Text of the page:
Wild Camping

For a lot of hikers, wild camping is a popular choice. The freedom to pitch a tent in the serene wilderness offers an unparalleled experience of Scotland’s natural beauty. Key spots like Conic Hill or the vast expanse of Rannoch Moor provide idyllic settings for those willing to carry their gear. However, be sure to adhere to the Scottish Outdoor Access Code, leaving a minimal impact on the environment and local wildlife.


Scattered along the trail, campsites offer more structure with basic amenities like toilets and sometimes even showers. For a more rustic and communal shelter, bothies — traditional mountain huts — can be found in more remote areas. These are usually very basic and require hikers to bring all necessary supplies.

Hostels, Bed & Breakfasts and Guesthouses

Hostels along the West Highland Way provide a budget-friendly option with a social twist. These accommodations often feature communal kitchens and common areas, making them a great place to meet fellow trekkers and exchange stories.

For those looking for comfort and local hospitality, B&Bs and guesthouses are dotted along the route. These family-run establishments offer a warm welcome and a hearty breakfast to fuel the day’s journey. They range from simple accommodations to more luxurious offerings, often with stunning views of the surrounding landscape.

Hotels and Inns

In the villages and towns along the way, such as Drymen, Tyndrum, and Kinlochleven, you can find hotels and inns. These provide a higher level of comfort like private rooms, bathrooms, and dining facilities. Booking in advance is recommended, especially during peak trekking season, as these accommodations can fill up quickly.

Best time of the year

The best time of the year to hike the West Highland Way is generally from late spring to early autumn, with May and September as the ideal months. These periods typically offer a favorable balance of milder weather, longer daylight hours, and less crowded trails, enhancing the overall hiking experience.

Note that midges, the small biting insects, are everywhere from June to August, particularly around Loch Lomond and the more sheltered areas of the trail. If you’re sensitive to bites or find them particularly annoying, May or September are better.

Safety & Gear

When planning this hike, consider several key factors to guarantee a secure outdoor adventure. As you plan, assess factors such as trail difficulty, length, elevation gain, and terrain, and then put them into the context of your abilities. The trail will feel different for everyone. Research using not only this website but also guidebooks, and talk with hikers who have hiked the West Highland Way and organizations in the area.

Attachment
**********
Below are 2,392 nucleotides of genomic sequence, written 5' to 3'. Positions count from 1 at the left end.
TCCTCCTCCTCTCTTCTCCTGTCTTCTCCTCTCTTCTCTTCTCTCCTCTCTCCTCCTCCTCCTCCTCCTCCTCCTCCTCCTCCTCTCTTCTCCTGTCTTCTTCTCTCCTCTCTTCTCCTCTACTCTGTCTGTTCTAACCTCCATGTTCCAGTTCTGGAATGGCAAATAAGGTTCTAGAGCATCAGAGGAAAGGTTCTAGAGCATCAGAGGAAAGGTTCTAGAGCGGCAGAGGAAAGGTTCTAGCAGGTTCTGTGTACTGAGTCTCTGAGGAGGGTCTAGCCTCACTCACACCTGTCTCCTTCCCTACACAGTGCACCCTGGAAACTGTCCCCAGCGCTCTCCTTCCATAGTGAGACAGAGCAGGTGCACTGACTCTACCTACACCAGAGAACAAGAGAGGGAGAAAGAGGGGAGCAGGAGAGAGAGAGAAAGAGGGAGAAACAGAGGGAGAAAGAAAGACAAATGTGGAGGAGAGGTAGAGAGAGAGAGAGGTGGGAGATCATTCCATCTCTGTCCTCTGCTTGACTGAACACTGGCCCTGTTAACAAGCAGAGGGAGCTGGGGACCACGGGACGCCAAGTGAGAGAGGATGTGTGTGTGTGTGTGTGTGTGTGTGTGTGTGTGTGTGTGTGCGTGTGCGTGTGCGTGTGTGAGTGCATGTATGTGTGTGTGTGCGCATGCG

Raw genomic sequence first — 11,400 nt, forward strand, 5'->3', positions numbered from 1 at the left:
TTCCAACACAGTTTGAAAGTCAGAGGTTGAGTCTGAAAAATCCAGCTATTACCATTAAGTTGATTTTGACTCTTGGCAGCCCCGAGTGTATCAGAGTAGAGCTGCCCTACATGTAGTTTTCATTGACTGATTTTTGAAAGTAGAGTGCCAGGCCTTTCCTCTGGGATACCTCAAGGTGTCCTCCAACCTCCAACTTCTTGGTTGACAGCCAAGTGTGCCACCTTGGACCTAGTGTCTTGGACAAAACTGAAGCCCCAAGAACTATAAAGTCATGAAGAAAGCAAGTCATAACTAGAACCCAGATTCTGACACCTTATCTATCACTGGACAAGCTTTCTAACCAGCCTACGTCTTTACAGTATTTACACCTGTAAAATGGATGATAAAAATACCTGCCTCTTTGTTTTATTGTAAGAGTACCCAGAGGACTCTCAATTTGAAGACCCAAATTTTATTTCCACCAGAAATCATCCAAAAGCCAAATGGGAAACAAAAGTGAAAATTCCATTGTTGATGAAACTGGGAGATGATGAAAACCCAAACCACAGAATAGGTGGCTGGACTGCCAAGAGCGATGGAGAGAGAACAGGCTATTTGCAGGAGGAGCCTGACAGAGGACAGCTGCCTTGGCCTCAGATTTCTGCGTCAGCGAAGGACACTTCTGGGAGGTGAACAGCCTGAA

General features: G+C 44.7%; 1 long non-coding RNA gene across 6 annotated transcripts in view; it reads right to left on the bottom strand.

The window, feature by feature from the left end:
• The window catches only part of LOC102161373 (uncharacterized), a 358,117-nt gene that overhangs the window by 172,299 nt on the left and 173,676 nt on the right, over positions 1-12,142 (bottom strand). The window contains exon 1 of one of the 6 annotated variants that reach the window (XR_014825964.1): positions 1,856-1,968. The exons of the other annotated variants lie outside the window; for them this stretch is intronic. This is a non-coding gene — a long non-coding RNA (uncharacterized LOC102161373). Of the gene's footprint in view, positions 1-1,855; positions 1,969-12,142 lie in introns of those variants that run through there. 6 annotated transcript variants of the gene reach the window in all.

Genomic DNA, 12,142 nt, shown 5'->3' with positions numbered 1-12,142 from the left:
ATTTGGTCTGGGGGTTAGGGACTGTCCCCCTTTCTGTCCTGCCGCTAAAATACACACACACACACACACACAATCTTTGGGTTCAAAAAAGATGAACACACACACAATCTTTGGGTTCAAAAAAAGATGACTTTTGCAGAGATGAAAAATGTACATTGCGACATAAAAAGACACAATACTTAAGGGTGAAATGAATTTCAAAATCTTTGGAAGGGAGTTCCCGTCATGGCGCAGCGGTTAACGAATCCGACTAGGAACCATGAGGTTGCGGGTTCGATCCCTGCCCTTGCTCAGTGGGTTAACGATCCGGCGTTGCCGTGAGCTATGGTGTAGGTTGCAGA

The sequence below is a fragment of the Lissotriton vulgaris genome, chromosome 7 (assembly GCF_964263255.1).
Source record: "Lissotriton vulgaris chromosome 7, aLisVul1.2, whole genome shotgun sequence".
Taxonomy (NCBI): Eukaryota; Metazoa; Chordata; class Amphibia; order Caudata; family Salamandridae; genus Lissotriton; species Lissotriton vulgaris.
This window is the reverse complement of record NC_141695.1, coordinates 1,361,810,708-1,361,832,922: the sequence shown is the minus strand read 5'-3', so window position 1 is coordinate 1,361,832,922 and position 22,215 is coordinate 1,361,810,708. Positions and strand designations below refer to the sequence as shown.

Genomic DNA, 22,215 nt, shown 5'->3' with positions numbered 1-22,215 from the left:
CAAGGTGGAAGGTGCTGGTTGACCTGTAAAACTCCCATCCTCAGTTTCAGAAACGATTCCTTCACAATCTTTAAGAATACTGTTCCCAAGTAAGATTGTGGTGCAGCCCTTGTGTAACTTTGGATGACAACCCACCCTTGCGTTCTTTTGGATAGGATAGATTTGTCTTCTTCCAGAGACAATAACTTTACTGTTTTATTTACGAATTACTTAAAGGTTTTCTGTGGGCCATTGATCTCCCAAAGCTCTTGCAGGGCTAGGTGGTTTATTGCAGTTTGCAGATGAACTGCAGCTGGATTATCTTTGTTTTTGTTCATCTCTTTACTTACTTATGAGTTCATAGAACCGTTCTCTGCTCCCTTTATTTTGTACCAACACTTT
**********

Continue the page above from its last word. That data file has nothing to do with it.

The Scottish weather can be unpredictable, with sudden changes that affect visibility and trail conditions. Always check the weather forecast before you start your day and be prepared for all conditions, including rain, wind, and occasionally even snow in higher areas, even during summer months.

Wear appropriate hiking shoes with good grip, as the terrain can be rocky and uneven. Dress in layers to adjust to changing temperatures, and carry waterproof clothing. Your backpack should include essentials like extra food and water, a first aid kit, a headlamp, and a lightweight emergency shelter.

Prepare so that you’re physically prepared for the challenge. The trail can be demanding, with long distances and some steep sections. Start with shorter hikes and gradually increase your distance in the months leading up to your trip. Listen to your body and take breaks as needed, you’ll get there!

Good to know

The most important thing when hiking the West Highland Way is that you pack good quality rain gear and plan your accommodation early, especially during peak season from May until September. Whether camping or staying in hostels and B&Bs, knowing where you’ll spend the night is a good feeling when you’re hiking the trail. No worries about resupply or water resources alongside the trail, there are plenty. Happy trails!

Point to point
Highest point
548m (1798 ft)


cover guidebook

West Highland Way

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Terms of Use: important to all visitors on this website. We strive to publish high quality content and information on this website. However it’s always possible that we’re missing out on some crucial information. In spite of the fact that this route, associated GPS track (GPX and maps) were prepared under diligent research by the specified contributor and/or contributors, the accuracy of such and judgement of the author is not guaranteed. Therefore, hiking-trails.com and contributors are in no way liable for personal injury, damage to personal property, or any other such situation that might happen to individuals hiking or following this route. Should you choose to hike this trail, this is always at your own risk. Check out our guidelines for safety hiking and Leave No Trace principles at the hiking 101 page.